Upon our arrival late into Antigua we were met by our good friends and Guatemalan hosts James and Angela Brown. If you don’t know this dynamic duo of overlanding you should! They as a team own and operate No Limit Expeditions which is based out of Antigua and specializes in guided trips throughout Central America. I have participated as the expedition photographer on three of their trips in the last 18 months and can personally say that they are top notch. As a side note, they are also two of Equipt’s most active ambassadors. Once settled into Hacienda de Brown which sports a coffee finca in the back yard, it was time to have some beers and catch up while relaxing in the couples incredible courtyard.

One of many highlights in Antigua was getting to observe the final touches on James’s 1969 Land Rover Series IIA frame-up restoration. Had I been one week later I would have gotten to take it for a spin around the plaza. Once finished the Series truck will be put to use on the No Limit Expeditions Vintage Road Trip. This one, along with a 1969 model, will be used to do the trip that will mostly cover the best inns and haciendas of southern Mexico.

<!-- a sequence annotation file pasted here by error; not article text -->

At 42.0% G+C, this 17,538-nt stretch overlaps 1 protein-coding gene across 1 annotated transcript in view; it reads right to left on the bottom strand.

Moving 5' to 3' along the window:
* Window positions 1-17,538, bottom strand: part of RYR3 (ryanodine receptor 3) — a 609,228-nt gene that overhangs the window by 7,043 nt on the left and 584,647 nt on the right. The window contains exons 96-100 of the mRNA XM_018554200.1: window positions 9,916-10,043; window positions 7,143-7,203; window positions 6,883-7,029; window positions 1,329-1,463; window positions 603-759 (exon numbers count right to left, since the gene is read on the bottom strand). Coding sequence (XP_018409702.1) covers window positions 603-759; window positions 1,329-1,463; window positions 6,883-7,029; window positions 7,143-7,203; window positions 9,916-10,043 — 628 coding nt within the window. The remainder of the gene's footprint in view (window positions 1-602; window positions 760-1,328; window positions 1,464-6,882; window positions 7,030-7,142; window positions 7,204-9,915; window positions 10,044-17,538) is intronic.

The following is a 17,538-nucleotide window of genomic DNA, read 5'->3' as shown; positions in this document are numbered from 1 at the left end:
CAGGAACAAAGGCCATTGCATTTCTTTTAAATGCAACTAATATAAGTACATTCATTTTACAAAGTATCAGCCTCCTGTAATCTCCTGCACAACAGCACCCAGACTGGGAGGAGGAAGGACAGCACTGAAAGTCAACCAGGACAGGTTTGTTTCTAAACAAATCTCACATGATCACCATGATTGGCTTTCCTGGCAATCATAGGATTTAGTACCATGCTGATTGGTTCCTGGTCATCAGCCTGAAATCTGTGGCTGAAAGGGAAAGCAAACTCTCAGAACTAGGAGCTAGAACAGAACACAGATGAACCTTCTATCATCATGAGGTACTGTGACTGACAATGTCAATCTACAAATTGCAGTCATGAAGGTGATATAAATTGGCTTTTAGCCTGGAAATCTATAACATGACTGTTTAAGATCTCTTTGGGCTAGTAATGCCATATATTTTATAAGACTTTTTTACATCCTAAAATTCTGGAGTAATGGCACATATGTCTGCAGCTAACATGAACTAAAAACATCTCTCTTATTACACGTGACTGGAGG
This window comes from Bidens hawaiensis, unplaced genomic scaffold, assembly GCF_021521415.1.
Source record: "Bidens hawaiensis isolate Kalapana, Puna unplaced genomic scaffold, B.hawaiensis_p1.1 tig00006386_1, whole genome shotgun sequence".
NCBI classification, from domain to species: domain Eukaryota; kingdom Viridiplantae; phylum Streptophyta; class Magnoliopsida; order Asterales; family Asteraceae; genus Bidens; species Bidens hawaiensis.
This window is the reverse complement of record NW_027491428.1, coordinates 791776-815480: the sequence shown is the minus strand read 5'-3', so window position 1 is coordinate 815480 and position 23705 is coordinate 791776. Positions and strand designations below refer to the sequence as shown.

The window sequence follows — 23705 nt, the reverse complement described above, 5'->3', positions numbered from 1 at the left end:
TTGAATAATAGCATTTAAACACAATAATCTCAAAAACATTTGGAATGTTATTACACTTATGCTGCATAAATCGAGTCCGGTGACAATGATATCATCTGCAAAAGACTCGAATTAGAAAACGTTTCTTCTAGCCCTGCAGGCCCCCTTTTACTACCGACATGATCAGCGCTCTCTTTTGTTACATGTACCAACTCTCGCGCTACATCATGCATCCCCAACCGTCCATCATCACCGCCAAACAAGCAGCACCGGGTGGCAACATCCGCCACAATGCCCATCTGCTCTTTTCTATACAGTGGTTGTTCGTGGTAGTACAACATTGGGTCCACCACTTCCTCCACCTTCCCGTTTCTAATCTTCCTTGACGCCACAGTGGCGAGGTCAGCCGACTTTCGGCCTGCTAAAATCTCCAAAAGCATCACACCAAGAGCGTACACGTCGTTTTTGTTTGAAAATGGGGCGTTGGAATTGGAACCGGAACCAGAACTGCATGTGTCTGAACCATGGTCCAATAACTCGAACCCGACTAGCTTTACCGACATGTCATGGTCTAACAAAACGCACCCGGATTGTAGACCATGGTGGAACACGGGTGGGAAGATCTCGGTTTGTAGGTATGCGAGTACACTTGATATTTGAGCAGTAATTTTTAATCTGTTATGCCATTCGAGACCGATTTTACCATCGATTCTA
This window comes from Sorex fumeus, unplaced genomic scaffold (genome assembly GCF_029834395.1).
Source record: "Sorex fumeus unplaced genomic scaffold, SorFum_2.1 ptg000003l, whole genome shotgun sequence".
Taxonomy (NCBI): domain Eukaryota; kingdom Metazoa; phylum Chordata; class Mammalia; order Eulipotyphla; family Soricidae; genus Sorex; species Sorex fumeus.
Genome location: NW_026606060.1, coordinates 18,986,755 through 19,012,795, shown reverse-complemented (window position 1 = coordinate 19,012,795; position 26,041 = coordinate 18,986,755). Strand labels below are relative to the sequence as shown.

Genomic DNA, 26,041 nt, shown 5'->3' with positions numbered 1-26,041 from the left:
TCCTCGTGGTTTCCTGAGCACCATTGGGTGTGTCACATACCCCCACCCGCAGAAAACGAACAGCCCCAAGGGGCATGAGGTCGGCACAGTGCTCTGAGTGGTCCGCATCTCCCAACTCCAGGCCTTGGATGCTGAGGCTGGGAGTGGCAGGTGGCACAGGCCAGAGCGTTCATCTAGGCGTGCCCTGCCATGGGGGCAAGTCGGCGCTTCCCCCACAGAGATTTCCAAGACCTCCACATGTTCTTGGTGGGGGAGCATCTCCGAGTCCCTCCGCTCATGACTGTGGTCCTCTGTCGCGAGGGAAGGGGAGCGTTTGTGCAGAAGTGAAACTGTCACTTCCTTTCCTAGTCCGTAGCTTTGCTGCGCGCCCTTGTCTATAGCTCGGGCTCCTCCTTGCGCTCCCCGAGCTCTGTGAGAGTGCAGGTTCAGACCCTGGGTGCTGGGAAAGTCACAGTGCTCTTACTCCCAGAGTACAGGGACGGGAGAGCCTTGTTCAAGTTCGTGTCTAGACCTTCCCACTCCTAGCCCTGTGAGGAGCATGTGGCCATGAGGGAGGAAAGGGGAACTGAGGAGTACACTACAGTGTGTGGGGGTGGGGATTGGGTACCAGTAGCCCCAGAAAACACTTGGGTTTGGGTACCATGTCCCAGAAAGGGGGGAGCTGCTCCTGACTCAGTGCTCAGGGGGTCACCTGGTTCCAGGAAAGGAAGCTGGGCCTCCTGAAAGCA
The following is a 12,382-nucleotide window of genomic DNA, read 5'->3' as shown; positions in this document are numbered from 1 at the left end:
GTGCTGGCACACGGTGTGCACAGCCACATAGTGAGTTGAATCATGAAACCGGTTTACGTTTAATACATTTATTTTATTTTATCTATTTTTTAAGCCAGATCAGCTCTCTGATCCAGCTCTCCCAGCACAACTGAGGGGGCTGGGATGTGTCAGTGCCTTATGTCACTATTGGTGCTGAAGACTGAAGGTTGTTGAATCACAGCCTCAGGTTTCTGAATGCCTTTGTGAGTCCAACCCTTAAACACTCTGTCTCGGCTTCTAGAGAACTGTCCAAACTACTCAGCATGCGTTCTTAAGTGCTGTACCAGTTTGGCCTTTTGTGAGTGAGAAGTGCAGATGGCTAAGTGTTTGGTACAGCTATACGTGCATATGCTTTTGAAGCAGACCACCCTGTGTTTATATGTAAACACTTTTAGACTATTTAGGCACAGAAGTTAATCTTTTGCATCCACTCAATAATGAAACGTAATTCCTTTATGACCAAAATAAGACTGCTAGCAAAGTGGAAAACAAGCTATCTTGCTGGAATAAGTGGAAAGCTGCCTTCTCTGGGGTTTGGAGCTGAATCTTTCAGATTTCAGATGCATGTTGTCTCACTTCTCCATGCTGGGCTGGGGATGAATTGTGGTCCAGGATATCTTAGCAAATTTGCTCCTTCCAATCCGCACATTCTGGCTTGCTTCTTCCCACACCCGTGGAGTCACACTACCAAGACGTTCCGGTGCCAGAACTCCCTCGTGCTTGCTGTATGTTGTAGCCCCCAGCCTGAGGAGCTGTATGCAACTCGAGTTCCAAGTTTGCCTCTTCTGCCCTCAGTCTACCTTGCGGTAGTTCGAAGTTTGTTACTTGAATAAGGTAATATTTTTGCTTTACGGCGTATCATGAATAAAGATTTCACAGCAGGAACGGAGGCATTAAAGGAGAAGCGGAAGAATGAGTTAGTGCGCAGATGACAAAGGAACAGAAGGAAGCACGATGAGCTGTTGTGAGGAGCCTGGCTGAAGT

La Antigua Guatemala, which means “Old Guatemala,” (most commonly called today) was the original capital of Guatemala and remained so until it was destroyed by an earthquake in 1773. After this disaster which destroyed an estimated 3,000 buildings, the “higher-ups” made the decision to move the capital to Guatemala City, which is 45 minutes away in the Valley of the Hermitage.

Today Antigua is a very popular place for Americans and Europeans who want to be immersed in the culture and learn to speak spanish. It has once again become a very popular place with its old ruins, brightly colored homes and world renown cuisine. If given the chance, I would try to eat and drink my way through this city one eclectic meal at a time! It is also home to what I would deem as the nicest McDonald’s in the world. With views of Agua Volcano from the huge courtyard, great service and a killer internet connection, it is a travelers dream and looks nothing like a traditional McD’s.

Antigua has three volcanos which lie just outside of the city with 12,325 ft. Agua Volcano to the south, 13,900 ft. Acatenango and the still active Fuego Volcanoes to the west. One morning as we had breakfast at Finca Columbia, a coffee plantation just outside of town proper, we observed Fuego do its thing. As we dined on Huevos Rancheros and drank freshly grown coffee from just meters away, we watched clouds of smoke pillar up from El Fuego’s core, an incredible experience to say the least!

Benjie Edmonson